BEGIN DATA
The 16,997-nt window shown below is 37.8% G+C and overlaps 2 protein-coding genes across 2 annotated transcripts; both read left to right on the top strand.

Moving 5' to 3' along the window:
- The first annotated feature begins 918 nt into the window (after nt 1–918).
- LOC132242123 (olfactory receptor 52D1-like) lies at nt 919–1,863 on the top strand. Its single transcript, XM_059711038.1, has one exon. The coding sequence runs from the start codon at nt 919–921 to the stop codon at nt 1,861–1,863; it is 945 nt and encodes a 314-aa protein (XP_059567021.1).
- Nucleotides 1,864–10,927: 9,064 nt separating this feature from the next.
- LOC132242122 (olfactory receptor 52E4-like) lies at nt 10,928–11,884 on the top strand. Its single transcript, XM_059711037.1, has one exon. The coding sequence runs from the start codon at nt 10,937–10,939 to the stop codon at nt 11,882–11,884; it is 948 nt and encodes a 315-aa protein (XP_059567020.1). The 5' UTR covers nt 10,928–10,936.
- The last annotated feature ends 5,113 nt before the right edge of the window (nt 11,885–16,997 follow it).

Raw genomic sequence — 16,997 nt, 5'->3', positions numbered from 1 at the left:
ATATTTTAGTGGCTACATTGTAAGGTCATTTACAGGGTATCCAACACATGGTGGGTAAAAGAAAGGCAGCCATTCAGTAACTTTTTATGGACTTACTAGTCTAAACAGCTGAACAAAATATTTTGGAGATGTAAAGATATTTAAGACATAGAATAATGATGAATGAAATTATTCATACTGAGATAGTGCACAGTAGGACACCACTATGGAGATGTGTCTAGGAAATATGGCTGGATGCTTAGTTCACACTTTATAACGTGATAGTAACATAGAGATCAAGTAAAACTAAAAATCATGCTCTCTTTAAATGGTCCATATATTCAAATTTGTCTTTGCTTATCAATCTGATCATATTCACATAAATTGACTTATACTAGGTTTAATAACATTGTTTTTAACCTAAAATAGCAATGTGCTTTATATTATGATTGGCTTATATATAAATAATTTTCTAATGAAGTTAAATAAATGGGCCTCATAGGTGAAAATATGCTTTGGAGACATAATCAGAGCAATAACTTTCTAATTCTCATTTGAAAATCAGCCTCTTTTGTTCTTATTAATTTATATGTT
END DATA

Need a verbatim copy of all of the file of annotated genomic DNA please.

The 16,997-nt window shown below is 37.8% G+C and overlaps 2 protein-coding genes across 2 annotated transcripts; both read left to right on the top strand.

Moving 5' to 3' along the window:
- The first annotated feature begins 918 nt into the window (after nt 1–918).
- LOC132242123 (olfactory receptor 52D1-like) lies at nt 919–1,863 on the top strand. Its single transcript, XM_059711038.1, has one exon. The coding sequence runs from the start codon at nt 919–921 to the stop codon at nt 1,861–1,863; it is 945 nt and encodes a 314-aa protein (XP_059567021.1).
- Nucleotides 1,864–10,927: 9,064 nt separating this feature from the next.
- LOC132242122 (olfactory receptor 52E4-like) lies at nt 10,928–11,884 on the top strand. Its single transcript, XM_059711037.1, has one exon. The coding sequence runs from the start codon at nt 10,937–10,939 to the stop codon at nt 11,882–11,884; it is 948 nt and encodes a 315-aa protein (XP_059567020.1). The 5' UTR covers nt 10,928–10,936.
- The last annotated feature ends 5,113 nt before the right edge of the window (nt 11,885–16,997 follow it).

Raw genomic sequence — 16,997 nt, 5'->3', positions numbered from 1 at the left:
ATATTTTAGTGGCTACATTGTAAGGTCATTTACAGGGTATCCAACACATGGTGGGTAAAAGAAAGGCAGCCATTCAGTAACTTTTTATGGACTTACTAGTCTAAACAGCTGAACAAAATATTTTGGAGATGTAAAGATATTTAAGACATAGAATAATGATGAATGAAATTATTCATACTGAGATAGTGCACAGTAGGACACCACTATGGAGATGTGTCTAGGAAATATGGCTGGATGCTTAGTTCACACTTTATAACGTGATAGTAACATAGAGATCAAGTAAAACTAAAAATCATGCTCTCTTTAAATGGTCCATATATTCAAATTTGTCTTTGCTTATCAATCTGATCATATTCACATAAATTGACTTATACTAGGTTTAATAACATTGTTTTTAACCTAAAATAGCAATGTGCTTTATATTATGATTGGCTTATATATAAATAATTTTCTAATGAAGTTAAATAAATGGGCCTCATAGGTGAAAATATGCTTTGGAGACATAATCAGAGCAATAACTTTCTAATTCTCATTTGAAAATCAGCCTCTTTTGTTCTTATTAATTTATATGTT